Dissertation, The University of Manchester (1994)

Authors
Mostyn W. Jones
University of Manchester (PhD)
Abstract
This work presents a new theory of imagination which tries to overcome the overly narrow perpectives that current theories take upon this enigmatic, multi-faceted phenomenon. Current theories are narrowly preoccupied with images and imagery. This creates problems in explaining (1) what imagination is, (2) how it works, and (3) what its strengths and limitations are. (1) Ordinary language identifies imagination with both imaging (image-making) and creativity, but most current theories identify imagination narrowly with imaging while neglecting creativity. Yet imaging is a narrow power, while creativity is a broad power whose roots include imaging. Imagination in its fullest sense is thus creativity. Current theories are just about imaging, not imagination in its fullest sense. (2) This preoccupation with imagery leads current theories to ignore imagination’s transformation into more rational forms (as in the shift from myth and imagery to philosophy and reason). They see imagination in static, invariable terms, while it’s actually a dynamic, creative synergy with various roots and with an evolving history. (3) Current theories extol imagination’s powers but neglect its limitations, though both are essential to effectively use and understand imagination. Again, a culprit is the narrow preoccupation with imagery: these theories neglect the more rational forms of imagination that best reveal its full powers and perils. This work tries to remedy these shortcomings. Its aim is to more fully understand imagination by focusing not just upon imagery, but more broadly upon the evolving synergies between all of its various roots – biological, psychological and sociological – from which all its various structures, powers and limitations derive. Only with a comprehensive perspective such as this can we begin to adequately understand what imagination is, how it works, and what it can and cannot do. The overall findings of this work in these three areas are fully summarized in its final chapter. To download this work successfully, persist with options if error message appears (or contact me at mwj@comcast.net).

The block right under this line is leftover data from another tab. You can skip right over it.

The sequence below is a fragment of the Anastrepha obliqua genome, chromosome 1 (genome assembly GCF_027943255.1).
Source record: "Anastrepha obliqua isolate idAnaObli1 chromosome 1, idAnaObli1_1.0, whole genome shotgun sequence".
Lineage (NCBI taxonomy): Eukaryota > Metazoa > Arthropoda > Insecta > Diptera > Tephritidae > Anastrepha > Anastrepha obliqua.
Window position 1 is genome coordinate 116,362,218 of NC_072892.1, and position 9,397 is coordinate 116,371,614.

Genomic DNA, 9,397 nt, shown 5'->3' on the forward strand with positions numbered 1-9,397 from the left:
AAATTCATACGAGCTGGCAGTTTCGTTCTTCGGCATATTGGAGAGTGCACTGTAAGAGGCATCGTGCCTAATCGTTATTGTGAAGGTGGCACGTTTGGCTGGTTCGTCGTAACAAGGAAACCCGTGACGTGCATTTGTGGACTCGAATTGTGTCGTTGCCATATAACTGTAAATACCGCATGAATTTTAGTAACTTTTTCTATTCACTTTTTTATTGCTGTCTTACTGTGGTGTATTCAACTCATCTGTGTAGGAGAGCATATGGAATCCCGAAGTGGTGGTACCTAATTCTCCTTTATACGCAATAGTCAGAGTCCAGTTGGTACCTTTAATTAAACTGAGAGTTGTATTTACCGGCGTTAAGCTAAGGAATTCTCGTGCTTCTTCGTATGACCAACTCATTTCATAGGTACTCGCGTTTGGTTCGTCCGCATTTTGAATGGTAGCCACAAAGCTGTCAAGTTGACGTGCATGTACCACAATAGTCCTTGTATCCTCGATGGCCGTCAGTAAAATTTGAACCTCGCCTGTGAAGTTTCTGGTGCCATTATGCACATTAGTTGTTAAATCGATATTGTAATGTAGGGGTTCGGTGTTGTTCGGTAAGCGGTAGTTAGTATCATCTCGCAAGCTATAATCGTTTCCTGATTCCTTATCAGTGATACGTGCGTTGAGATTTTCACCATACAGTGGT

Keywords imagination  mental imagery  theories of imagination  thought and thinking  emotion and reason  nature versus nature  human nature  animal cognition  creativity  language and symbolism
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